Scott Glaser heads the Colorado chapter of the National Alliance on Mental Illness. Members of his organization have participated in the Denver police CIT trainings, sharing their lived experience with mental illness to help officers understand and empathize.

Glaser said police departments’ actions toward people with mental illnesses shouldn’t hinge on the Supreme Court’s decision. All law enforcement agencies should provide officers with crisis intervention training, said Glaser.

“The better equipped we can make our officers, the better equipped they are to handle situations in ways that don’t end in jail or death,” Glaser said.

The Supreme Court is expected to decide the case next year.

One thought on “Police Shooting Case Involving Mental Health Crisis Goes to Supreme Court

  1. THE COLORADO SUPREME COURT . . . “POLITICIANS IN BLACK ROBES.” (AS IT TURNS OUT.)

    “Truth is the daughter of time, not of authority,” Bacon.

    For decades I refused to believe it, but it is now incontrovertibly established. The Colorado Supreme Court is indisputably a political actor. Our Colorado Supreme Court exists to serve Colorado political parties. At present, the Colorado Supreme Court is more rightly considered an adjunct of the Colorado Legislative Branch, than a check on the Colorado Legislative Branch. Rather than “truth-seeking,” the Colorado Supreme Court now sees its role as “political-outcome seeking.” Litigants successfully use the Colorado Supreme Court to achieve political purposes. In the Ralph Carr Justice Center, rather than meeting impartial guardians of the law, litigants meet their political allies on the bench. The Colorado Supreme Court has accepted its role as a political and partisan tool, and recognizes no constitutional limits on the authority of the Colorado Legislative and Executive branches. We have no “Rule of Law” in Colorado, we simply have shifting political power. That is all.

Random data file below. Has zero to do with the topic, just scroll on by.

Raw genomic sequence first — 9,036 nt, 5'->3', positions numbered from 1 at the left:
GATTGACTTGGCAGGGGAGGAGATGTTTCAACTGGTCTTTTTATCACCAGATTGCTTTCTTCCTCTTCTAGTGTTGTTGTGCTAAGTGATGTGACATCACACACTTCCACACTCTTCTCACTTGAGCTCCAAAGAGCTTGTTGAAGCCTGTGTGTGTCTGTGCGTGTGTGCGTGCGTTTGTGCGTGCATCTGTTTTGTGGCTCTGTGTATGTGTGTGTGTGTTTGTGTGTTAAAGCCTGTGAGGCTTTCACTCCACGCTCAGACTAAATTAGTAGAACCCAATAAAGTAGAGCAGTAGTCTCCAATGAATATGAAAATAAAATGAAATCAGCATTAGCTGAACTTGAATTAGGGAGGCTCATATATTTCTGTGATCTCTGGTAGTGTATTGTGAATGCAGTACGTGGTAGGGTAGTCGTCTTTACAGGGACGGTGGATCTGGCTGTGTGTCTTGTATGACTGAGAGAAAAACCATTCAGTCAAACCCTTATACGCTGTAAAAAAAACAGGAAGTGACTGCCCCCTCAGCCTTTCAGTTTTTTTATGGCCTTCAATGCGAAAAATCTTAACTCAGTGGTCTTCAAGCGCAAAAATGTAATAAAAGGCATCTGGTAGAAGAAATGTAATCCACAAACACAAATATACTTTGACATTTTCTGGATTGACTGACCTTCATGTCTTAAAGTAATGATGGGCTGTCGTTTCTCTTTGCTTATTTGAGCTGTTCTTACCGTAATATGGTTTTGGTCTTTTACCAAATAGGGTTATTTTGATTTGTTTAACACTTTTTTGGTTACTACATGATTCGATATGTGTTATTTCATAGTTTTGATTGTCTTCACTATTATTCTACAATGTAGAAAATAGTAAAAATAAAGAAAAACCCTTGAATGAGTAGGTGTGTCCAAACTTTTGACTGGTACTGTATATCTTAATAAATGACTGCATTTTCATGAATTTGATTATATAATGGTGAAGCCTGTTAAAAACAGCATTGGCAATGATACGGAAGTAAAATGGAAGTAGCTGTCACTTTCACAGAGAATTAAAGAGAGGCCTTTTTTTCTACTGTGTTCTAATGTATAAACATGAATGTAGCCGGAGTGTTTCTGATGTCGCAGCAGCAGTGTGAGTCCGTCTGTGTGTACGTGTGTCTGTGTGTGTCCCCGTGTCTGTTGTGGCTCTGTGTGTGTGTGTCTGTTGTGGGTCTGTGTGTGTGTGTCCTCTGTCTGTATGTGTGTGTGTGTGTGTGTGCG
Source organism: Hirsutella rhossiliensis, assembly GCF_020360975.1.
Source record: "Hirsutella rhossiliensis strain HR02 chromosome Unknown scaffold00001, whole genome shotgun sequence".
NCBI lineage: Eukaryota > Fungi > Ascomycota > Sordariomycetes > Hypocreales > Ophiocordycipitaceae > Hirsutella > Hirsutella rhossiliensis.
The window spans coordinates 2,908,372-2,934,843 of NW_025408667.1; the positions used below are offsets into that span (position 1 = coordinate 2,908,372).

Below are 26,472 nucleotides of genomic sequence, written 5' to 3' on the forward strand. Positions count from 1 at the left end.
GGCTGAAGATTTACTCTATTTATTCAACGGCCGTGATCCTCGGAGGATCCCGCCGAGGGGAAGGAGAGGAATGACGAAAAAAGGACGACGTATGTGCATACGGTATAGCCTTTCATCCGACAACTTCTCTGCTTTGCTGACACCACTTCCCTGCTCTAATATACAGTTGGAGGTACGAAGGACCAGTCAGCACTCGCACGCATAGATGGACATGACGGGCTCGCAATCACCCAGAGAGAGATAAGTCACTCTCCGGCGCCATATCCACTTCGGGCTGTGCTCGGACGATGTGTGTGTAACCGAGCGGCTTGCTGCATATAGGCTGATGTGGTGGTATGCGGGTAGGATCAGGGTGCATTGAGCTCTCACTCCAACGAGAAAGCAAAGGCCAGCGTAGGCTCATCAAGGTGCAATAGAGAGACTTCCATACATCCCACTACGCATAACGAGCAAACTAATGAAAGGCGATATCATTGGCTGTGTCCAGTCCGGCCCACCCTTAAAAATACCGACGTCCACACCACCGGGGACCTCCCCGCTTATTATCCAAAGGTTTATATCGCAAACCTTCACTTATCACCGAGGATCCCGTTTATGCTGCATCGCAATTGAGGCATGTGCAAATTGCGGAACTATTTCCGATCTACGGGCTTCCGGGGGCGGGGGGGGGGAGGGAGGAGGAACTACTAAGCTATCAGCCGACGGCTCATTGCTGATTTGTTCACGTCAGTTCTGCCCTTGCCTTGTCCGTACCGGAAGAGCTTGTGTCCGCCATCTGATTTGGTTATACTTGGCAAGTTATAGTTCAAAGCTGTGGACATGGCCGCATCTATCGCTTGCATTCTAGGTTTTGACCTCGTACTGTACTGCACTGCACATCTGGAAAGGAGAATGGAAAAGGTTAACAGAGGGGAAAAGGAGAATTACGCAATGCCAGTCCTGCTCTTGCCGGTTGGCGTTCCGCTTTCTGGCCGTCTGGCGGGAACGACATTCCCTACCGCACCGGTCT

“I think there are many who think of judges as politicians in robes. In many states, that’s what they are.” “They seem to think judges should be a reflex of the popular will.”

    Sandra Day O’Connor

    At present, popular will in the United States insists on the demonization of public employees. In particular, an angry mob demands that government discard the constitutional and contractual rights of retired public employees. Colorado Supreme Court justices, as politicians reacting to the popular will, are happy to oblige.

    In this article, I provide an example of the political and partisan role of the Colorado Supreme Court. I describe a case in which the Colorado Supreme Court summarily erases billions of dollars of debt owed by Colorado state and local governments. That is, one branch of Colorado state government relieves another branch of Colorado government of its legal debts. The case involves Colorado statutory contracts that create financial obligations on the part of Colorado governments. Over decades, political considerations induced the Colorado Legislature to mismanage the financial obligations. In recent years, the terms of these statutory contracts were deemed politically inconvenient and politically unpopular. The Colorado Legislative Branch asked the Colorado Supreme Court to discard the contracts.

    In 2010, the Colorado Legislative Branch requested that the Colorado Supreme Court grant this political favor by ignoring the Contract Clause of the US Constitution, ignoring the history of legislative mismanagement of these state financial obligations, and relieving Colorado governments of their accrued legal debts. No trial, no discovery, billions of dollars seized by the state.

    In granting this political favor, sanctioning the breach of Colorado PERA pension contracts, the Colorado Supreme Court was forced to ignore its own long-standing case law precedent, the court failed to conduct a “contract analysis,” the court ignored evidence of Colorado PERA’s attorneys stating that the pension benefit was indeed a Colorado PERA contractual obligation, the court ignored the bill (SB10-001) sponsor’s testimony that the pension benefit was in fact a Colorado PERA contractual obligation, the court ignored recorded legislative history of the contractual nature of the public pension benefit, the court failed to engage in the “heightened scrutiny” of the abandonment of state financial obligations required under federal case law (US Trust) and finally, the court embraced a discredited Denver District Court decision that did not bother to mention Colorado’s on-point public pension case law. In the United States, political connections can be used to summarily erase billions of dollars of government debt.